Blog January 11, 2024

Threat Intelligence Research: Volt Typhoon Compromises 30% of Cisco RV320/325 Devices in 37 Days

As part of our effort to make the world safer, SecurityScorecard has been tracking threat actor groups conducting cyberattacks on behalf of nation states.

The SecurityScorecard Threat Research, Intelligence, Knowledge, and Engagement (STRIKE) Team has been investigating covert infrastructure linked to Volt Typhoon (also known as Bronze Silhouette) following reports of new activity attributed to the group. Volt Typhoon is a state-sponsored threat actor group believed to act on behalf of the People’s Republic of China that typically focuses on espionage and information gathering. The group conducts multiple types of cyberattacks, but its use of compromised small office and home office (SOHO) equipment such as routers and firewalls is a recurring theme.

Lumen’s Black Lotus Labs’ recently-published report identified a group of compromised SOHO devices appearing to constitute a botnet that threat actors including but not limited to Volt Typhoon have used to covertly transfer data. The compromised devices the botnet uses include Cisco and DrayTek routers, NETGEAR firewalls, and Axis IP cameras. STRIKE researchers used the indicators of compromise (IoCs) published alongside that report to conduct further research, which led to the newly-identified infrastructure.

Cisco devices are vulnerable  

What emerged was a network of covert infrastructure operating in Europe, North America, and Asia Pacific that appears to be composed of compromised routers and other network edge devices. Our data indicates that predominantly Cisco RV320/325 devices were impacted in the last 37 days. Cisco RV’s are network edge devices. It appears that, in keeping with previous reports, Volt Typhoon may aim to use these compromised devices to transfer stolen data or connect to target organizations’ networks.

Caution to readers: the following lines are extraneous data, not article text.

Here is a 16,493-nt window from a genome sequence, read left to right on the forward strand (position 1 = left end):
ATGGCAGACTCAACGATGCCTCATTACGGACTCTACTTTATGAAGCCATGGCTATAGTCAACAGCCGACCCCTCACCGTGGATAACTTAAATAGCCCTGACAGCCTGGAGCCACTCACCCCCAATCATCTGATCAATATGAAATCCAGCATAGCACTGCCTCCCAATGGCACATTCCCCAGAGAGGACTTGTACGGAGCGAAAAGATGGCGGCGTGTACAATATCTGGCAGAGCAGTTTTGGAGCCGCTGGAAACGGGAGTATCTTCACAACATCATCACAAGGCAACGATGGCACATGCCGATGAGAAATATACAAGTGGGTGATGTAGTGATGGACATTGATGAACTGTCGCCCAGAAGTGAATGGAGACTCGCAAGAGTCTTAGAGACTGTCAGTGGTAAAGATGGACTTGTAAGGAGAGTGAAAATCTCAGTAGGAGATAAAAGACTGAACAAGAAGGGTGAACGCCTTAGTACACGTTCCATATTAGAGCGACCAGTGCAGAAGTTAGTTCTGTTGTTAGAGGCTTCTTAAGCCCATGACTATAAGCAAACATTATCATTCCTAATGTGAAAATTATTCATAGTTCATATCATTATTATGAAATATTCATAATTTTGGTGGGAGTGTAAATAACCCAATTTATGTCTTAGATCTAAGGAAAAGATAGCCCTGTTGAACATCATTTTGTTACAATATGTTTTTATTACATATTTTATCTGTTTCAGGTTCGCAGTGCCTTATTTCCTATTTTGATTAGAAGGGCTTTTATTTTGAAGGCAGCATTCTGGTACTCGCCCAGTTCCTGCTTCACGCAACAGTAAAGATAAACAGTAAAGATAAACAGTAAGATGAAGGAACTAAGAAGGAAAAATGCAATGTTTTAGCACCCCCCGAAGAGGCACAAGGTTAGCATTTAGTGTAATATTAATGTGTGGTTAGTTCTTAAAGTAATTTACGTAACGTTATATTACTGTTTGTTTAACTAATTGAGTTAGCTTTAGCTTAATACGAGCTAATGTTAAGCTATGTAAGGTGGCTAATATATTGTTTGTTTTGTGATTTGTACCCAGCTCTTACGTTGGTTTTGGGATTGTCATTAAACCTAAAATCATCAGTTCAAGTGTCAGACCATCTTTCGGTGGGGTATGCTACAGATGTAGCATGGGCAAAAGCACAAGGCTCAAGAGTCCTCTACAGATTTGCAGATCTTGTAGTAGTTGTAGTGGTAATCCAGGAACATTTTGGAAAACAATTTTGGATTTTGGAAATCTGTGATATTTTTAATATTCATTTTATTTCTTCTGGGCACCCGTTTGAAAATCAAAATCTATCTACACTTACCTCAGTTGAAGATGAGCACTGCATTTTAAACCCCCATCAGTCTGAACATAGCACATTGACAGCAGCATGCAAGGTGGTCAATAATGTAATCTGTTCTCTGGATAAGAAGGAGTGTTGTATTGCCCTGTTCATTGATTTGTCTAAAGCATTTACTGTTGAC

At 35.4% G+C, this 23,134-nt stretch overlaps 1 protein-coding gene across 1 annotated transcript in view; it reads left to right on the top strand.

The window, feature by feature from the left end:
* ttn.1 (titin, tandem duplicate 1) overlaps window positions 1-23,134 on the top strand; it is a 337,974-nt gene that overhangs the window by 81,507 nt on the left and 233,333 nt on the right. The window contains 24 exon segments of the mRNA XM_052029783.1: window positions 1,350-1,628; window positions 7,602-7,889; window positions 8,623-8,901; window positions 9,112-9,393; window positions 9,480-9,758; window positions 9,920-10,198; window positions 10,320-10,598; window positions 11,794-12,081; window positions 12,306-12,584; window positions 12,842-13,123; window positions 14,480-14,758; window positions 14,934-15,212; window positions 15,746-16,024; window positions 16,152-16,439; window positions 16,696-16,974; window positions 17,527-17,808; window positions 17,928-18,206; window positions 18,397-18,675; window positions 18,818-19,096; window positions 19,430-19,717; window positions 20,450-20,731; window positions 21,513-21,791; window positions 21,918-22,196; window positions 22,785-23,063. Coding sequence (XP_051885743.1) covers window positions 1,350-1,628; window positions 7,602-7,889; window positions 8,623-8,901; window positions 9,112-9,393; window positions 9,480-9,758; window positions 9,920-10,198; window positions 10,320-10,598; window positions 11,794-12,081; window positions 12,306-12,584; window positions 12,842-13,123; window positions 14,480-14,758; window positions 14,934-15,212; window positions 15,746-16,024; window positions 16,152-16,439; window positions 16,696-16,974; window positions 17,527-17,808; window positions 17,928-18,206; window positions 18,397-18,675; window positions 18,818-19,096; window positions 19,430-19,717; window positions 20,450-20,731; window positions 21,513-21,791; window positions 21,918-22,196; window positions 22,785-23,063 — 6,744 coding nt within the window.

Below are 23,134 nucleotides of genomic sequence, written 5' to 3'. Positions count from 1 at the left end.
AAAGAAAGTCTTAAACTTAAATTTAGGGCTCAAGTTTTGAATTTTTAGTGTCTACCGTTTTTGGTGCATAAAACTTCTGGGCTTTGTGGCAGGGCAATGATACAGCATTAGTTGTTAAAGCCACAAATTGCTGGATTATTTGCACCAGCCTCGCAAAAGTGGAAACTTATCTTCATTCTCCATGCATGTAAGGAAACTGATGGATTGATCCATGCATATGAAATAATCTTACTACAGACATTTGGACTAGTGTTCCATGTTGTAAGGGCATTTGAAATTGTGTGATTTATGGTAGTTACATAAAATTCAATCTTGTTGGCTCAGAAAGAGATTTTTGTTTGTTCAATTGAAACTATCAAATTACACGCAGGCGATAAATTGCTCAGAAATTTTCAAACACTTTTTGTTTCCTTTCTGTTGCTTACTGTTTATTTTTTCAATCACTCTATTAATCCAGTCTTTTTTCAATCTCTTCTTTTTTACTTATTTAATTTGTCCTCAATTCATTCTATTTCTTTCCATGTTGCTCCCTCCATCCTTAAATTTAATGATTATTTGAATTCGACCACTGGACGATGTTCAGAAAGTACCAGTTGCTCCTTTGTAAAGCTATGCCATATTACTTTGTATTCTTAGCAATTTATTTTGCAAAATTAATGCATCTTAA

Image 1: Geographical distribution of possibly infected Cisco RV320 devices by count of connections to C2 router nodes


Image 2: Geographical distribution of possibly infected Cisco RV325 devices by count of connections to C2 router nodes

Why this matters

These findings may suggest that Volt Typhoon’s activity is more extensive than previously reported; the extent of the campaign may reflect the easy accessibility of end-of-life devices, which means that Cisco has not released and will not release software updates to address vulnerabilities affecting them. Consequently, Volt Typhoon and other threat actors may be taking advantage of the ongoing use and easy accessibility of end-of-life SOHO devices.

According to SecurityScorecard’s scan data, varieties of the devices Volt Typhoon has targeted are distributed fairly broadly across the globe, but are especially heavily concentrated in the U.S. and Europe. This research is based on the infrastructure that SecurityScorecard’s global internet data and other passive signals collections.


Organizations are encouraged to take the following steps to protect themselves from Volt Typhoon:

  1. Identify vulnerable devices: Map your digital footprint with SecurityScorecard to identify Cisco RV320/325 devices on your network.
  2. Upgrade end-of-life devices: Since the vendor no longer provides support or patches for these devices, it is recommended to upgrade to supported products immediately.
  3. Continuous monitoring: SecurityScorecard validates your digital footprint on a continuous basis, so you can keep track of changes in your network that introduce new security issues.

Final thoughts

Black Lotus Labs’ recent report assessed that Volt Typhoon is developing new infrastructure in preparation for a period of renewed activity. The communications between targeted models of Cisco routers and known Volt Typhoon IoCs, which STRIKE Team researchers observed, suggests that these preparations are ongoing and extensive, as almost a third of the Cisco devices appearing in SecurityScorecard’s dataset communicated with these IoCs in a seven-day period.

To learn more about the STRIKE Team’s findings, including previously unreported Volt Typhoon-linked IoCs researchers identified, read the full report here.

Explore SecurityScorecard’s previous threat intelligence research on China-backed cyber activity:

SecurityScorecard Identifies Possible Flax Typhoon Infrastructure

STRIKE Team Investigation Identifies Possible Flax Typhoon Links to Higher Education


Threats move fast. We move faster.